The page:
Figure out how you can make your routine work within your daily schedule. There’s work, kids, social obligations…but maybe you can go for a quick run during lunch break?

  • Go the distance

At some point, you’re just going to have to act. This is the most important stage, because it’s only here, at this point, that we are actively building up real motivation.

  • Adapt as necessary

Give your new routine some time and try it out for at least a month. Is it working out for you? Great. But maybe it isn’t? Or maybe you want to take your efforts to a higher level? Revise and reschedule as needed.

The best way to create routines and systems that stick is, of course, by building habits. Habits are a (very important) topic that we’ve talked a lot about before, and we don’t want to repeat everything we’ve said about habits in the past, so here’s a link to our article series about habits.

Create focus and take willpower out of the question

Routine is an issue that is closely linked to willpower. Imagine wanting to study, but not having any habits or routines in place. Without automatic habits already in place, you suddenly need to tap into your finite pool of willpower. Even if we do have habits, there are still hundreds of possible ways we can get distracted. The brain is a fickle and easily distracted organ.

Willpower might work the first time. It might work a second time. It might work many times, but you can be sure that at some point in time, you’re going to find yourself to be out of willpower, and just like that, you’re setting yourself up for failure. And each time you fail, you’re going to lose some of that precious motivation.

As I’ve said before, real motivation is built up by doing, by improving, by getting better and getting closer to your goal. And every time something gets in the way of you doing what you want to do, each time you fail in achieving what you wanted to achieve, your motivation will drop.

Yet again, there’s a similarity to investing. There’s one important investing principle that about every professional investor knows, and that is that you don’t lose money. When investing, not losing money is actually much more important than gaining money, because if you lose money, you’ll have to first earn your losses back before you’ll be able to make a profit.

The same goes for motivation. If you lose motivation, you have to earn it back before you get back to baseline and before you can get your motivation to a higher level.

And every time you rely on willpower, you create a real risk that it will fail, and each time you fail you lose some of that precious motivation.

Obviously, the key idea is: don’t rely on willpower. Completely remove willpower from the equation.

Easier said than done? Maybe.

The truth is, there are always going to be some distractions that are going to test your willpower, so it’s important that you remove these.

Here are some strategies that reduce your need for willpower:

  • Don’t be available to others

The first element to consider is other people. You have your own objective to achieve. But your objective doesn’t necessarily align with those of other people. Everyone has their own worries and problems and goals they want to achieve. And if they have need of you to achieve them, they won’t hesitate to make use of your precious time and attention.

At the same time, they’re probably not aware of your own objectives. And why should they be? It’s not their job to be aware of your priorities.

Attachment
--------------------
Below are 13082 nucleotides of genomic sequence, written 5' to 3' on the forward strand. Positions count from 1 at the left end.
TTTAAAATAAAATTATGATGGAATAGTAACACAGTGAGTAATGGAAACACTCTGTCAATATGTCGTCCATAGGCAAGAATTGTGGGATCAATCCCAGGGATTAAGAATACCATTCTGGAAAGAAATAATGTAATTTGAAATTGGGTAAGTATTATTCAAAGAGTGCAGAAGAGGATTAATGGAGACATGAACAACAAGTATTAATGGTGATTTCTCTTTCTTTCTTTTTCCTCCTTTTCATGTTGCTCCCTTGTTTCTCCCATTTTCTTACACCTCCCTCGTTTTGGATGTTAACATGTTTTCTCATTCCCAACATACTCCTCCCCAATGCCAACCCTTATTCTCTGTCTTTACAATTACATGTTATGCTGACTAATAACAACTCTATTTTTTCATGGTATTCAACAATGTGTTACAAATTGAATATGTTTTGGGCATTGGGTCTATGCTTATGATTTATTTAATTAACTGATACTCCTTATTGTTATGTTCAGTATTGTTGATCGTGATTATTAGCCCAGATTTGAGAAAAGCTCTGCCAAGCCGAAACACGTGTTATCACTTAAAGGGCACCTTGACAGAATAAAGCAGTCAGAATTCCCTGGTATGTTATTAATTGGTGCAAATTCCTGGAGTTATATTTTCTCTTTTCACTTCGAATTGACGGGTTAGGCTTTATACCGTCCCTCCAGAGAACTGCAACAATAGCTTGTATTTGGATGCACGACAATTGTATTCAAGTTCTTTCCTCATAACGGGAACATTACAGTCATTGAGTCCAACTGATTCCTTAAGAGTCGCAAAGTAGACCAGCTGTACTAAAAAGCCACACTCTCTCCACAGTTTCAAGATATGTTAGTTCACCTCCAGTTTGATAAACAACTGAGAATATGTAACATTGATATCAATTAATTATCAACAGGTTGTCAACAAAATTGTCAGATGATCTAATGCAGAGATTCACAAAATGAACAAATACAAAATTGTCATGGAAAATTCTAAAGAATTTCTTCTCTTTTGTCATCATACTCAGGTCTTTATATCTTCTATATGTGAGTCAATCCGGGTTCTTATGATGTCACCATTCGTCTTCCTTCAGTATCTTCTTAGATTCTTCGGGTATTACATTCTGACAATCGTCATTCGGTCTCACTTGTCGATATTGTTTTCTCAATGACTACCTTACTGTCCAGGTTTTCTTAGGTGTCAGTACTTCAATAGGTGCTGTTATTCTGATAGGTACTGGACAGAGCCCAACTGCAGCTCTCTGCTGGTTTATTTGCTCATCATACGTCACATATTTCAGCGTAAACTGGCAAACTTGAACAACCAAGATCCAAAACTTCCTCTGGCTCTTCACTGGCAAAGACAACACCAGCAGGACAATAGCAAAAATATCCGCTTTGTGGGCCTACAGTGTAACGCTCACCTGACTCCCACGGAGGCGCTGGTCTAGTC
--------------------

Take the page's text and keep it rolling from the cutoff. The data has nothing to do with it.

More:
My point is, if you make yourself available to others, that will most likely come at the cost of losing focus on the task at hand. This in turn will hurt your results, and finally, this causes your motivation to plummet.

So you’ll have to start by telling people you won’t be available during the period of time during which you’re working, and cut all methods of communication. Of course, you’ll need to allow your wife or your other close ones to get in touch with you in case of emergency, but the basic rule is: if they’re not essential to success, they don’t get access.

  • Clear your physical surroundings

Being able to focus requires that you have a clean, orderly workspace, with nothing to distract you. This starts with working in a clean room that’s free of dust and clutter. If there is non-essential junk in your workspace that you don’t need for your task, it will inevitably distract you. Physical clutter leads to mental clutter. Get rid of everything that isn’t necessary.

No. Just no.

At the same time, don’t work in an environment that has a PS4 or anything of entertainment value in it. Your mind is inevitably going to want to distract you and try and force you to play a game or watch an episode of your favourite TV show. Inevitably, you’ll end up needing willpower, which is the one thing we’re trying to avoid. Even if you do end up resisting temptation, having to use willpower is going to use up those precious mental resources that you need for focus.

Again, this is going to eat at your results and be damaging to your motivation.

Clear surroundings are productive surroundings.

  • Clear your digital surroundings too

More likely than not, whatever you have to do, you’re going to need your computer for it at some point. Whether it’s for simply typing, doing research or communication, chances are high you’ll need both a PC and a working internet connection.

Now, just as you’ve got your physical surroundings that can be distracting, you’ve also got your digital surroundings, and those can be even worse.

Video games, YouTube, social media, an unlimited number of blogs,…you name it, it’s out there, and it’s calling for you.

Resisting that call, it’s not easy. It can take massive willpower to handle it and force ourselves not to give in.

But again, why bother? Don’t make it hard on yourself, just block the whole lot. That way, even if you wanted to, you’re still not going to be able to distract yourself from the task at hand.

With our app, FocusMe, this last step is eazzzyyyyyyyyy. Just install the app, create a list of whatever websites and applications you want to see blocked, set a timer, and go to work. There’s no way your monkey mind will breach our digital defences.

With no one to bother you, your environment fresh, clean and clutterless, with your workstation free of distractions, you might just have your most productive day ever.